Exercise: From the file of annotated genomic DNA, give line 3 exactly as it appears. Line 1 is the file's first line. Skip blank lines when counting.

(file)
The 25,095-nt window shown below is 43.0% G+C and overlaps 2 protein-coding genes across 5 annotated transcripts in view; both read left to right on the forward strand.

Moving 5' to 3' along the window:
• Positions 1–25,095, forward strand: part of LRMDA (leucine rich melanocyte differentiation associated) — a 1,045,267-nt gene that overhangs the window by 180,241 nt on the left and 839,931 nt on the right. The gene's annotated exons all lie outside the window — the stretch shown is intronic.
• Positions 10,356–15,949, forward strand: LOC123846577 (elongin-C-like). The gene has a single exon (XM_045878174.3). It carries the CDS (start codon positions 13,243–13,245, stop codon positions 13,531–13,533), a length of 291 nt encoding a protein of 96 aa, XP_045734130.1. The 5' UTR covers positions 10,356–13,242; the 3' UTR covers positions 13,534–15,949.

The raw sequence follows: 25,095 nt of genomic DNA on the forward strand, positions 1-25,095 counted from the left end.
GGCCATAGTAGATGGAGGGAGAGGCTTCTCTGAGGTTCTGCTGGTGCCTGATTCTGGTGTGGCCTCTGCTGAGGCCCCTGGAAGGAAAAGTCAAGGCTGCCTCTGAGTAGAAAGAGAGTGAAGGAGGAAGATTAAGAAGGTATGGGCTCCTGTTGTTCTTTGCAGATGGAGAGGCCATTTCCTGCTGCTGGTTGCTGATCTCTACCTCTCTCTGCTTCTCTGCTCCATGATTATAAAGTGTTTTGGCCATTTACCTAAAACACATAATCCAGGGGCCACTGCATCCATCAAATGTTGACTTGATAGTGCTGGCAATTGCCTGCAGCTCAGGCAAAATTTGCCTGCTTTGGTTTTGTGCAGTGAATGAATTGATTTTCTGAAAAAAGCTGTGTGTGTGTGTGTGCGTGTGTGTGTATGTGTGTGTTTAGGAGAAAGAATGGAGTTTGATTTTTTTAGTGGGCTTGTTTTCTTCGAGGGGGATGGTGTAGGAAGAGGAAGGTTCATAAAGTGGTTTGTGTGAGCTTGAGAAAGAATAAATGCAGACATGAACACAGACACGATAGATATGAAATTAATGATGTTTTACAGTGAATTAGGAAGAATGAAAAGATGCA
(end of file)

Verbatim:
• Positions 1–25,095, forward strand: part of LRMDA (leucine rich melanocyte differentiation associated) — a 1,045,267-nt gene that overhangs the window by 180,241 nt on the left and 839,931 nt on the right. The gene's annotated exons all lie outside the window — the stretch shown is intronic.